Yesterday across the country, we honored the first responders that answered the call of duty after the terrorists attack of September 11. Many of those brave men and women gave their lives – and many more are living with long-term health problems stemming from the time they spent at a toxic Ground Zero. As evidenced on that day, and many before and since, our first responders do whatever is necessary to keep our communities safe. That is why we must have their backs.

While we know that firefighters are routinely exposed to a variety of known carcinogens in chaotic and uncontrolled environments, we do not have a good sense of the full picture of the negative impacts of this exposure. According to the Centers for Disease Control and Prevention and the National Institute of Occupational Safety and Health, firefighters are at higher risk for certain kinds of cancer, including brain cancer, leukemia, lung, and kidney cancer, when compared with the general population. Despite the knowledge we’ve gained through these studies, many have been limited by small sample sizes and an underrepresentation of key demographic groups.

The first step to finding solutions is understanding the nature of the problem. Further public health research on this topic is needed so we can start working to find ways to alleviate this risk. That is why I am pleased H.R.931 is on the floor today. H.R.931 would create a national cancer registry for firefighters diagnosed with this deadly disease.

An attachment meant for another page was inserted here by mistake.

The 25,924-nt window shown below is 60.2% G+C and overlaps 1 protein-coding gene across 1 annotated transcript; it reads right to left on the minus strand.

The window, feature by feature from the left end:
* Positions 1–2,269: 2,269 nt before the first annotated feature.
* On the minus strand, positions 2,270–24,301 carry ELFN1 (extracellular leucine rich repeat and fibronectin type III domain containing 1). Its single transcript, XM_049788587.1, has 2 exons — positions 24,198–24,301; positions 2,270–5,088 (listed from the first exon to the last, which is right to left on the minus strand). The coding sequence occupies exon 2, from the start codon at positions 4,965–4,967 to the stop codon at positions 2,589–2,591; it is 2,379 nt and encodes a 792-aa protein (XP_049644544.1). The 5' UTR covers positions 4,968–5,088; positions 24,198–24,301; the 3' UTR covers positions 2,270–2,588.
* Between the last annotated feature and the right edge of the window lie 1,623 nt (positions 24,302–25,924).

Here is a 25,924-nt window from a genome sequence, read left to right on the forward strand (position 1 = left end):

The creation of a specialized firefighter cancer registry will provide scientists and medical professionals with the detailed national data that will allow them to study the relationship between firefighters’ exposure to dangerous fumes and harmful toxins, and the increased risk for several major cancers. In the future, this information could also allow for better protective equipment and prevention techniques to be developed.

This bill enjoys strong support from major fire organizations across our nation, including the International Association of Fire Fighters, the Congressional Fire Services Institute, the National Volunteer Fire Council, the International Association of Fire Chiefs, the National Fallen Firefighters Foundation, the New Jersey Firefighters’ Mutual Benevolent Association and the International Fire Services Training Association.

Taking care of the brave men and women of the fire service is an important task and we cannot delay in getting them the help they need.

Mr. Speaker, I urge my colleagues in the House to pass this bill swiftly so we can work on getting it through the Senate and onto the President’s desk. Thank you.